A few years ago I read a clever Tweet by a pro cyclist who had ridden over 1100 hours that year. He wrote, "If I believe Gladwell, in nine more seasons I'll be there." The 10,000 hour concept might be right but it could also be "disproven" by gifted individuals who progress easily and rapidly, or by those who practice more mindfully than others. Where we stand in relation to our potential and the speed of our development demands constant attention: we ask ourselves where we are on the trajectory. When will that final, third stage flame out and give us its last burst of speed? And will it be enough?

Around that same time I was watching and marveling at someone's progress. It wasn't rapid but it was consistent. Each year built on the previous years, every current lift was influenced by every previous lift. His knowledge accumulated. His experience compiled. And as it did his belief in himself—and therefore his potential—grew.

I think we miss this point too easily: our physical potential is utterly tied to our psychology. But it is easy to blame slow or nonexistent progress on physical deficiency:

My legs are too short.

My legs are too long.

My hands are small.

My VO2 Max is low.

I'm too heavy.

I'm too light.


But I watched that guy go from pretending he believed in his ability to achieve a goal to truly believing in it and then to surpassing it. His potential is open-ended primarily because he believes it is so. Sure, his skeleton can only support so much weight. His heart can only tolerate so much stress. But his current limits are remarkable because they were unimaginable a few years ago.

He has done the work. The work has changed him. Which could mean our work with him is done. He may not need us now. If we did our work well then he is able to forge ahead on his own.

That said there is always more work. The next client had to utterly change in order to become what she signed a contract to do. I laughed a little when I signed that contract because I was the only one whose signature meant I understood what was about to happen. In most of these cases actors sign on the line to become someone and some thing they do not understand. It's cool, of course. I dig the hubris even when it is rooted in ignorance. Great things come of such commitments. Incredible human performance can derive from having said, "Yes." But the bottom line is that most won't fulfill the contract in the way they imagined when they uncapped the pen.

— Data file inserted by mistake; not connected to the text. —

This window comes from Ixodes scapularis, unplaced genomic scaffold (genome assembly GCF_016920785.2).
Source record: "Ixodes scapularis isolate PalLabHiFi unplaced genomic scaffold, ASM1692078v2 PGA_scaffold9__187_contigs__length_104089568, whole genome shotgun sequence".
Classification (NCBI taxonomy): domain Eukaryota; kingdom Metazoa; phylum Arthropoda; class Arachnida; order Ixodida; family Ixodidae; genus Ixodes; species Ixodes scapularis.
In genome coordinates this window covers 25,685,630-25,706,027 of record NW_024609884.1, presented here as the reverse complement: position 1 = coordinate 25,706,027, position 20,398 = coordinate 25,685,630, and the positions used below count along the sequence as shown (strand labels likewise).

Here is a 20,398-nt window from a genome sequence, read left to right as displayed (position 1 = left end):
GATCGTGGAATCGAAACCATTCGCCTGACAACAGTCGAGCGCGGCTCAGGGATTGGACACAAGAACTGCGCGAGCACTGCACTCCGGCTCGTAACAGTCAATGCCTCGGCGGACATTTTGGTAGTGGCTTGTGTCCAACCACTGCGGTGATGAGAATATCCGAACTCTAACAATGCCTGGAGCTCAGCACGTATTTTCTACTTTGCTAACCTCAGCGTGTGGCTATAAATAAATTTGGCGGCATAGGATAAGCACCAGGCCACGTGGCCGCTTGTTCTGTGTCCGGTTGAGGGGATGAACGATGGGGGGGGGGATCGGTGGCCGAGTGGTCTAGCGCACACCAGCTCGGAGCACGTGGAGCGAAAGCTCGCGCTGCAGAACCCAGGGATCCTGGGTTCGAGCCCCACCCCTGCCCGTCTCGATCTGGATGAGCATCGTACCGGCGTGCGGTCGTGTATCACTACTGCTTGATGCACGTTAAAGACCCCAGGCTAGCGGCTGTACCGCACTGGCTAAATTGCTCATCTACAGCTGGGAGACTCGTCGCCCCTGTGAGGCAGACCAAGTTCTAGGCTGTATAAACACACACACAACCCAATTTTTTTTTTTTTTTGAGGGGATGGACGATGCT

When we decide to change, when—from one day to the next—we choose a new path in life we usually do so without regard for what we have done up to this point, how the consequences of our actions have affected us, and how we have been influenced the people and conditions around us. It would be marvelous if we could grow and change independent of our environment and our peers but we can't. The Non-Prophet project provides a physical and intellectual environment to help facilitate change, even our own. Without the strength and clarity of this environment it would be difficult if not impossible to nourish those who seek a goal they have seen but do not understand.

I know I can change myself if I choose to and if I assign adequate value to such change. I know that—by will alone—I can change others under certain circumstances, when all forces are aligned. But the critical variable is time. How long do I have?

It's the same for you, how long have you given yourself? If you aren't willing to build year upon year, if you want it all now or tomorrow then you will be disappointed. You will blame the means for falling short instead of taking responsibility for having started too late. You can't be any different now because you spent years arriving where you are. It will take years to learn the language of the new you, and to learn how the new you moves, what he or she is capable of doing. You have to practice. And practice believing in what you can become. Layering effort upon effort, stacking lesson on top of experience, surrounding yourself with people who inspire and also tally the account will eventually reshape you.

So the question is, do you have enough time? Do you have 10,000 hours?

If you don't then what are you willing to settle for?